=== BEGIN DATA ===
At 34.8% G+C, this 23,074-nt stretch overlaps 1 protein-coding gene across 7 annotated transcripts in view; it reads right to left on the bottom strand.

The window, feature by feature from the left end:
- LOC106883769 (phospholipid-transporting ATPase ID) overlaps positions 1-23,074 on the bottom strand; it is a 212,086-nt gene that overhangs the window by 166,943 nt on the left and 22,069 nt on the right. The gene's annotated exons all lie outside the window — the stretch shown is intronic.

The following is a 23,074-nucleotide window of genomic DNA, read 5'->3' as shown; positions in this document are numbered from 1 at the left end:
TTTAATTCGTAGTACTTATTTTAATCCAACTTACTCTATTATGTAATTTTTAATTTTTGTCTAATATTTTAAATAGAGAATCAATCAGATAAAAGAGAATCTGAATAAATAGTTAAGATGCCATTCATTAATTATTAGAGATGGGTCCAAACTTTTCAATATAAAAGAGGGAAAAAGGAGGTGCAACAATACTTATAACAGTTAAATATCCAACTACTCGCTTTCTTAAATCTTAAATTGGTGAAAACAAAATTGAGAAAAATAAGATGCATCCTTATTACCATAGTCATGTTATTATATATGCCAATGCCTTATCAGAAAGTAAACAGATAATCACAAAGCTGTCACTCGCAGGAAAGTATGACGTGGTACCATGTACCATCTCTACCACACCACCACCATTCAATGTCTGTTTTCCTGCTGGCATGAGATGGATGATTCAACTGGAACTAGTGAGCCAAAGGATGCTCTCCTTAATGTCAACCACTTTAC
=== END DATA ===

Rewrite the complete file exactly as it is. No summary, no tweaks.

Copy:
At 34.8% G+C, this 23,074-nt stretch overlaps 1 protein-coding gene across 7 annotated transcripts in view; it reads right to left on the bottom strand.

The window, feature by feature from the left end:
- LOC106883769 (phospholipid-transporting ATPase ID) overlaps positions 1-23,074 on the bottom strand; it is a 212,086-nt gene that overhangs the window by 166,943 nt on the left and 22,069 nt on the right. The gene's annotated exons all lie outside the window — the stretch shown is intronic.

The following is a 23,074-nucleotide window of genomic DNA, read 5'->3' as shown; positions in this document are numbered from 1 at the left end:
TTTAATTCGTAGTACTTATTTTAATCCAACTTACTCTATTATGTAATTTTTAATTTTTGTCTAATATTTTAAATAGAGAATCAATCAGATAAAAGAGAATCTGAATAAATAGTTAAGATGCCATTCATTAATTATTAGAGATGGGTCCAAACTTTTCAATATAAAAGAGGGAAAAAGGAGGTGCAACAATACTTATAACAGTTAAATATCCAACTACTCGCTTTCTTAAATCTTAAATTGGTGAAAACAAAATTGAGAAAAATAAGATGCATCCTTATTACCATAGTCATGTTATTATATATGCCAATGCCTTATCAGAAAGTAAACAGATAATCACAAAGCTGTCACTCGCAGGAAAGTATGACGTGGTACCATGTACCATCTCTACCACACCACCACCATTCAATGTCTGTTTTCCTGCTGGCATGAGATGGATGATTCAACTGGAACTAGTGAGCCAAAGGATGCTCTCCTTAATGTCAACCACTTTAC